FDA approves first device for severe, persistent asthma

July 15, 2010

The first non-drug treatment for severe asthma that is not well controlled by anti-inflammatory medicines won FDA approval April 27.

Key Points

The first non-drug treatment for severe asthma that is not well controlled by anti-inflammatory medicines won FDA approval April 27.

The device, dubbed the Alair System, is the brainchild and first product of privately held Asthmatx, a company in Sunnyvale, Calif. It uses a technology known as bronchial thermoplasty (BT) to deliver precisely controlled thermal energy to the lungs.

FDA approval of the Alair System was based on the results of the AIR2 Trial, a double-blind study that included 297 adult patients aged 18 and older who were considered to have severe, persistent asthma.

Two-thirds of the group were treated with BT while the others received a sham procedure that delivered no energy. Throughout the trial, all patients continued to take the cocktail of anti-inflammatory medications considered standard treatment.

Mario Castro, MD, principal trial investigator and professor of medicine and pediatrics at the Washington University School of Medicine, said that during the year-long study, BT brought about substantial improvements in his patients' quality of life.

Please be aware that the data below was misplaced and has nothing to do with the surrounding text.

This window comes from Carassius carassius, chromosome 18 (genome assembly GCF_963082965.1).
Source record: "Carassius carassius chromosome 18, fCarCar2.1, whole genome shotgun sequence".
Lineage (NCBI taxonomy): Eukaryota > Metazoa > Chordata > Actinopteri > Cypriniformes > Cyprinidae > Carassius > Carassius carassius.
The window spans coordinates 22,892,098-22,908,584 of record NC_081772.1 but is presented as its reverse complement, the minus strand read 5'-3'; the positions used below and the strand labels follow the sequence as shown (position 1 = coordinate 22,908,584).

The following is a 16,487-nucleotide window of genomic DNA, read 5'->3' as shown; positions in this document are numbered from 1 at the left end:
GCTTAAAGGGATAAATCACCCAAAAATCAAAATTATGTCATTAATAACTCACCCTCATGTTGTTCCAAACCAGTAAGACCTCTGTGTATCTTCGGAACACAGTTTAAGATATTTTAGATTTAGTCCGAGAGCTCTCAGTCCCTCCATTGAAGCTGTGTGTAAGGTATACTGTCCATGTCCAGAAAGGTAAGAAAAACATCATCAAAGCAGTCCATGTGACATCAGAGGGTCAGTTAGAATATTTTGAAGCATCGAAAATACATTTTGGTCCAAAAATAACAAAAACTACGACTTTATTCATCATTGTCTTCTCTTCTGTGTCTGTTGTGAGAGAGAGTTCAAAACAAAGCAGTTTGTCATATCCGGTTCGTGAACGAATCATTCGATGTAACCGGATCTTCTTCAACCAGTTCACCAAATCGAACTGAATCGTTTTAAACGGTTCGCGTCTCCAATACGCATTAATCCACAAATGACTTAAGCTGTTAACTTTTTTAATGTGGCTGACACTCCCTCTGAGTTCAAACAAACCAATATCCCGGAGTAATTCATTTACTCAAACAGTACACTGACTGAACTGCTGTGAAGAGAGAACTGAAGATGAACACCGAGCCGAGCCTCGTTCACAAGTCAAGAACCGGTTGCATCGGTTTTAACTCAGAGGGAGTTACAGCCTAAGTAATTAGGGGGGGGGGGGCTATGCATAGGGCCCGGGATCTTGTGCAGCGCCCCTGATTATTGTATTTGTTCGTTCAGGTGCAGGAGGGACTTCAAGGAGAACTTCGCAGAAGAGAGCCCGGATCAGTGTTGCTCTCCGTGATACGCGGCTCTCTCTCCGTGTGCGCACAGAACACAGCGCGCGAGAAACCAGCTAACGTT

Patients treated with the Alair device experienced a 32% reduction in asthma attacks; an 84% reduction in ER visits; a 73% reduction in hospitalizations; and a 66% reduction in days lost from work, school, or other daily activities as a result of respiratory distress.

In the days immediately following BT, there was an expected transient increase in the frequency and worsening of respiratory-related symptoms, Dr. Castro said. However, these events typically occurred within a day of the procedure and were resolved in approximately 7 days with anti-inflammatory medication.

The study was published in the January 15, 2010 issue of the American Journal of Respiratory and Critical Care Medicine.

Post-approval study

To continue monitoring the long-term safety and efficacy of BT, FDA is requiring Asthmatx to complete a 5-year post-approval study. Researchers will continue to follow patients who were enrolled in the initial study and 300 additional patients.

CEO French said that Asthmatx, a small company, does not yet have the sales force needed to respond immediately to the demand from all the doctors who want to try the procedure.

"All treating physicians require procedure training," French said. "For patients with severe asthma, this is a real advance, and we are working to add enough resources to help everybody."

Speaking of the company's financial situation, French told Drug Topics that Asthmatx had begun an "oversubscribed" initial public offering in 2006. However, the IPO was nixed after a Japanese medical company known as Olympus bought a $50 million stake in the company and persuaded Asthmatx to remain private. "The company is in a solid financial position, which allows it to consider a full array of strategic options," French said.

Lynn Shapiro is a freelance writer in New York City.